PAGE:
Can I Get a DUI While in a Parked Car?
Colorado’s DUI laws are designed to address not only the act of driving while impaired but also being in physical control of a vehicle. This means that if you are inside a parked car you could still face DUI charges even with the engine off.
When Can You Get a DUI in a Parked Car?
The key factor in determining whether you can get a DUI while in a parked car revolves around your level of control over the vehicle. If you are in the driver’s seat, have the keys within reach, and could reasonably operate the vehicle, law enforcement may consider you in control, leading to a potential DUI. Here are several scenarios that highlight the complexities of DUI laws in parked cars:
- Engine Off, Keys in Ignition: Even with the engine off, if you are found with the keys in the ignition, this situation could result in a DUI charge.
- Engine Off, Keys Elsewhere: If the keys are not in the ignition and are, for instance, in your pocket or elsewhere in the car, the likelihood of facing a DUI charge decreases. However, law enforcement and a judge may still assess the circumstances to determine if you had the intent and ability to drive.
- Sleeping in the Car: Being asleep in the car does not necessarily exempt you from DUI charges. If you are in the driver’s seat with the keys within reach, authorities may still consider you in control of the vehicle.
Factors such as the location of the keys, the individual’s behavior, and any admissions of intent to drive can influence law enforcement’s decision on whether to make an arrest for DUI or a judge’s decision on whether to convict.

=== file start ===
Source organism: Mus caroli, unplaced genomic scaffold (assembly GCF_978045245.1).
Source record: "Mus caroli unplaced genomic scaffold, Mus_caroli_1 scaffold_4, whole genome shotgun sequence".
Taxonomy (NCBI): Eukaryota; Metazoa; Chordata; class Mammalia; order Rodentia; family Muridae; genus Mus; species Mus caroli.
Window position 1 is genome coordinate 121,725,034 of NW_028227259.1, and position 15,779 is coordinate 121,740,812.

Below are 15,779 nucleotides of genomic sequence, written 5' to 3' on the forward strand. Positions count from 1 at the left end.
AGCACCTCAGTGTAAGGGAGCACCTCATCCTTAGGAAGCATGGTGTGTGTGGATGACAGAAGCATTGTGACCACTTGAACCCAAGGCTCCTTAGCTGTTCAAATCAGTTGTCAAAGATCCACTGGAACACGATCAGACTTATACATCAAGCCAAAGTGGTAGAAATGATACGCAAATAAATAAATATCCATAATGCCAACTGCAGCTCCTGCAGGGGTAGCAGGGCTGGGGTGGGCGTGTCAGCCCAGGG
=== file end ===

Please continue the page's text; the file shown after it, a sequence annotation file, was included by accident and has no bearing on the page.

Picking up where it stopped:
While each case is unique, here are some potential defenses that individuals facing a DUI charge while in a parked car may explore:
Lack of Intent to Drive
If you can establish that you did not have the intent to drive the vehicle while impaired, it may be a valid defense. This could include providing evidence that you had a designated driver, arranged alternative transportation, or had no plans to drive until sober.
Keys Not in the Ignition
If the keys were not in the ignition and were, for example, elsewhere in the car, you may argue that you were not in control of the vehicle. The absence of the ability to quickly operate the vehicle can be a relevant factor in your defense.
Unlawful Police Stop or Search
If law enforcement lacked reasonable suspicion to stop your vehicle or conducted an unlawful search, evidence obtained during the stop can be challenged. Any constitutional violations could result in the exclusion of evidence, weakening the prosecution’s case.
Challenging Field Sobriety Tests
Field sobriety tests are commonly used by law enforcement to assess impairment. However, these tests are not foolproof, and their accuracy can be challenged. Factors such as uneven terrain, weather conditions, or medical conditions may affect performance.
Eyewitness accounts or statements from individuals present at the time of the alleged offense can be crucial. They may testify to your sobriety, lack of intent to drive, or other factors that could undermine the prosecution’s case.
Inaccuracies in Chemical Tests
Challenges to the accuracy and reliability of chemical tests, such as breathalyzer or blood tests, can be part of the defense. Issues with the maintenance of testing equipment, calibration, or administration may be explored.
In any case, it is critical to consult a qualified Breckenridge DUI Defense Attorney. They can assess the specific details of your case and determine the most effective defense strategy.